West Ham’s Bentley lets ’em have it, but Allardyce wants to see more
Despite missing a sitter, David Bentley impressed Hammers boss Sam Allardyce on Saturday at Millwall.
David Bentley has never been a prolific scorer despite being an attacking player who was the first to score a Premier League hat-trick against mighty Manchester United.
His tally of 30 goals in nearly 250 appearances means he hits the target every eight or so matches, but when the ball fell to his feet barely eight yards out on Saturday at Millwall, most would have expected the ball to hit the net.
There were just 14 minutes to go in this absorbing London derby showdown when Julien Faubert blasted a low shot goalwards and keeper David Forde could only parry it into the path of the man on loan from Spurs.
He was under pressure from a defender and he had only been on for 15 minutes, but when Bentley’s moment of glory arrived, he fluffed his lines and could only send his shot wide of the post.
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Bentley had surprisingly replaced Matt Taylor on the left side of midfield, but he had given West Ham some fresh attacking impetus and manager Sam Allardyce was delighted with his contribution, despite that miss.
“I think his confidence has picked up,” said the manager after Saturday’s 0-0 draw. “He is looking for the ball all the time and he started to give us more attacking options down the left hand side when he came on, freeing up some space for George McCartney.
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“He delivered a great cross into the box for Kevin Nolan where there was a brilliant piece of defending and then obviously he got into the box for the chance to score a goal, so I am very pleased.”
It was Allardyce when he was Blackburn manager who helped Bentley to the heights of performance that earned him a big-money move to Tottenham in the summer of 2008 and the boss is hoping that he can inspire the player to the same sort of performances in his time at Upton Park.
“We are hoping to resurrect his career and produce the sort of form I used to him watch him do at Blackburn Rovers which got him the big move that he was looking for – he was a �15million player three years ago,” said Allardyce.
Things have gone rapidly downhill since that move to White Hart Lane. He started just 50 games in three years in north London and was even shipped out to Birmingham City for an unsuccessful loan spell last term.
“You can’t lose your quality, but what you can lose is your confidence and when you do that, nobody sees the quality anymore,” explained Allardyce, who is clearly a big fan of the winger.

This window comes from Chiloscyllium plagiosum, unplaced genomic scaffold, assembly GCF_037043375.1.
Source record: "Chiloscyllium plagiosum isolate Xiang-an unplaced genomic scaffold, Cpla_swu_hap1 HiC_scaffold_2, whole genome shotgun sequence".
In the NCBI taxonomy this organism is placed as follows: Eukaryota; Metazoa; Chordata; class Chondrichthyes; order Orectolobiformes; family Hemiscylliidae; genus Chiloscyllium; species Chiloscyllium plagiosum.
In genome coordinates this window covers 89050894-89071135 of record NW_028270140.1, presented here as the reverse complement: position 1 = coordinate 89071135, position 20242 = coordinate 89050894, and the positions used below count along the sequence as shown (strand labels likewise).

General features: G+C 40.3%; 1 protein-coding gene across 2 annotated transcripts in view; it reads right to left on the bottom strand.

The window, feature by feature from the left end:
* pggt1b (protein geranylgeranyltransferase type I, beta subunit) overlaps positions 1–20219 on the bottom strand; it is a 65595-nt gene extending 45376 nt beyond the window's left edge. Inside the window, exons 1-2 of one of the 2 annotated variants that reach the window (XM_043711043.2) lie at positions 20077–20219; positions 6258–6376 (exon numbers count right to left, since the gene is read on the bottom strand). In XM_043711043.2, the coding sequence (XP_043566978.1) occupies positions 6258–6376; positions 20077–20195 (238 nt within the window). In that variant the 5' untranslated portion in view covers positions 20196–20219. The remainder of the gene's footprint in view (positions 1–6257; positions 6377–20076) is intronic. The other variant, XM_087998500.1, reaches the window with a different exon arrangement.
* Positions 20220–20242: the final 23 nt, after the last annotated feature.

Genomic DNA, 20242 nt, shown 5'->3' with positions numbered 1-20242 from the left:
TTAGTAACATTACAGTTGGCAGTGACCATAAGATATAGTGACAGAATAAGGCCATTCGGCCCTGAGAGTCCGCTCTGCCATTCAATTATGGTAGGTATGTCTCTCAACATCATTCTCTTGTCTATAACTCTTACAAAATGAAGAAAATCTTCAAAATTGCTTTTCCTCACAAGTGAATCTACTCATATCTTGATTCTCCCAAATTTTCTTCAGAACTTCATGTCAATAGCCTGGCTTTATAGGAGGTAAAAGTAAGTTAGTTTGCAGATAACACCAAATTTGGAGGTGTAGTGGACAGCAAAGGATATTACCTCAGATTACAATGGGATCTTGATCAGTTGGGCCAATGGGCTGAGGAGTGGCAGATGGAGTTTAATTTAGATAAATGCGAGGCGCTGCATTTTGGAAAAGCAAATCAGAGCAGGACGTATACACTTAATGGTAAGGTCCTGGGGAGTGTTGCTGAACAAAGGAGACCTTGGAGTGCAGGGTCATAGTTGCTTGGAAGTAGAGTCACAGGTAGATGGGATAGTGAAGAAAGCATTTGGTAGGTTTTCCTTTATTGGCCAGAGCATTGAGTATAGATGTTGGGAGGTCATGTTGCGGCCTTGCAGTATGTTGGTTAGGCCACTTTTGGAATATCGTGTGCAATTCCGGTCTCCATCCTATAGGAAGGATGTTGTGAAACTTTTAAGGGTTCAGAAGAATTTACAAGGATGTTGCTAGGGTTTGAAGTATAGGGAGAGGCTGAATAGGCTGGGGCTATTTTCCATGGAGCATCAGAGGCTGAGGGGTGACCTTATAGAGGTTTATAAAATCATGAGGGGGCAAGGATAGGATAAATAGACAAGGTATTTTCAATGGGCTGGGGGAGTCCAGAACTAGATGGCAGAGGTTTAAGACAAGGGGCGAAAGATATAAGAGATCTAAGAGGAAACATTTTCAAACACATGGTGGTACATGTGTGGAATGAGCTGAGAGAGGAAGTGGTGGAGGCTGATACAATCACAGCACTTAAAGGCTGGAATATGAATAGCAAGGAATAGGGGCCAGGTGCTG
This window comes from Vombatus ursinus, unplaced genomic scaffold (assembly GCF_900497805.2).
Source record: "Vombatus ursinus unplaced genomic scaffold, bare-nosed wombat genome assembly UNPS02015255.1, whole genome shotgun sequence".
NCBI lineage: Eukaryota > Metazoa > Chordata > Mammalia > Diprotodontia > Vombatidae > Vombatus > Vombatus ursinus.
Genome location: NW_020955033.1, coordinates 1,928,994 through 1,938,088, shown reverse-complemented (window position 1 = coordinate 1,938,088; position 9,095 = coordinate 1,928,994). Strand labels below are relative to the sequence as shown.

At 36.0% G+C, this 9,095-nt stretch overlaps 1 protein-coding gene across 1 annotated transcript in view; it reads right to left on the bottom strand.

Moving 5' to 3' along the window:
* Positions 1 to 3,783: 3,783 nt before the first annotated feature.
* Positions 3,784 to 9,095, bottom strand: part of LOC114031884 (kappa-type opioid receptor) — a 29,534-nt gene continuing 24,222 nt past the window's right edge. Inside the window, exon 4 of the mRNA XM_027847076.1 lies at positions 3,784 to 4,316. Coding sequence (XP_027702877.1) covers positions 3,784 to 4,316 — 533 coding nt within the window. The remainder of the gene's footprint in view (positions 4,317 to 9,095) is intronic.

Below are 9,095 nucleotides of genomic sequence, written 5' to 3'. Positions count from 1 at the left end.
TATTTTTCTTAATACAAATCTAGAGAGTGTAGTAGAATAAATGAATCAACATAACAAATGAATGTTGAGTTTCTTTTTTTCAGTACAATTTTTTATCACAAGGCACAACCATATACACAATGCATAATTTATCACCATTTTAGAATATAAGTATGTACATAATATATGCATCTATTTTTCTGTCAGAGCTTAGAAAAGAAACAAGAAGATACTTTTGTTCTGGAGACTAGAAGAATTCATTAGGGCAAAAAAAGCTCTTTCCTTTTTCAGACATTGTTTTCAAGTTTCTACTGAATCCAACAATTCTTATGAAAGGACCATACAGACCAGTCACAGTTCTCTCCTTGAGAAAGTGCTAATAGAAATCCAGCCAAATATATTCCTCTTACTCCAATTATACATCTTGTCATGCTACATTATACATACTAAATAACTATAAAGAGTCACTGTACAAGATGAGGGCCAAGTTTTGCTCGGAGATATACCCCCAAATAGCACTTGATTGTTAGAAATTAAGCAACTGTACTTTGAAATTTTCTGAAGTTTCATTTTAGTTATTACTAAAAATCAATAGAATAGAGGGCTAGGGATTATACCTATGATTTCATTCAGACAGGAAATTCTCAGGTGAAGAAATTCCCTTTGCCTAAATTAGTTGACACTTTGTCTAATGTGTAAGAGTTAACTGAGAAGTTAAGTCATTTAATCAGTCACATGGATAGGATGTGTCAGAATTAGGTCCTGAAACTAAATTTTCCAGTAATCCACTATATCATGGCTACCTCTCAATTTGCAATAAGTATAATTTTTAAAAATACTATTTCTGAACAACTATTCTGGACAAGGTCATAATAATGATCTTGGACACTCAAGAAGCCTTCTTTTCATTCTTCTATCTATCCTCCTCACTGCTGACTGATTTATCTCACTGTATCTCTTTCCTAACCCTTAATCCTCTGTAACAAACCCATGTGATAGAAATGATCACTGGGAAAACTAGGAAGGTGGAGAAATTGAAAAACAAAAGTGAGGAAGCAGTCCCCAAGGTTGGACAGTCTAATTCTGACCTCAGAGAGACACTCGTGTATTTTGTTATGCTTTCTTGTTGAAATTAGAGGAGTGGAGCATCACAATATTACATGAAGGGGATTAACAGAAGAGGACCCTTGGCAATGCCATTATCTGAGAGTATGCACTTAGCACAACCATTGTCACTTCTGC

“It is still there, so we will give him the confidence, some tlc and hopefully we will bring the best out of him again, because his best in this division should and will be outstanding.”
Bentley certainly had his moments in the half hour he played on Saturday. If you ignore that miss, he did get into the box, beat his man and one pull back for Nolan would surely have resulted in a goal had the Millwall defence not tracked back superbly to deny the West Ham captain.
Allardyce wants to see more of that attacking from Bentley.
“I’m encouraging him to get at his man, beat him and continue to drive forward rather than check back, cut inside and go sideways,” said the boss. “I want to keep him as far up the field as possible because when we get him in the final third as we saw today, he can be dangerous.”
Bentley arrived at Upton Park without having played for Spurs this term, but the manager is pleased with what he has seen from it.
“He’s fitter than I expected him to be, naturally fit I think,” said Allardyce. “He hasn’t played a lot of pre-season games, but in training he looks up for it, he’s not anything other than 100 per cent committed in training.”
Allardyce is a man manager. He knows that Bentley is low on confidence and it is his job to inspire the player back to his former heights. If anyone can do it then the West Ham manager can.
“When you are forgotten at a football club then you can become depressed as a footballer and you forget what it is like to experience the joys of waking up on a Saturday morning and being selected to play,” he said.
“Life for footballers is about being excited about picked for the first team, irrespective of what some people say that they are just happy to pick their money up, they’re not, they want to play.
“David wasn’t playing and needed to take an opportunity with us to get back into first team football. We’ve introduced him a couple of times from the bench now and when he gets his chance to start then he has got to keep his shirt when he gets that chance.”
After Saturday’s display, despite that miss, his first start is not likely to be far away.
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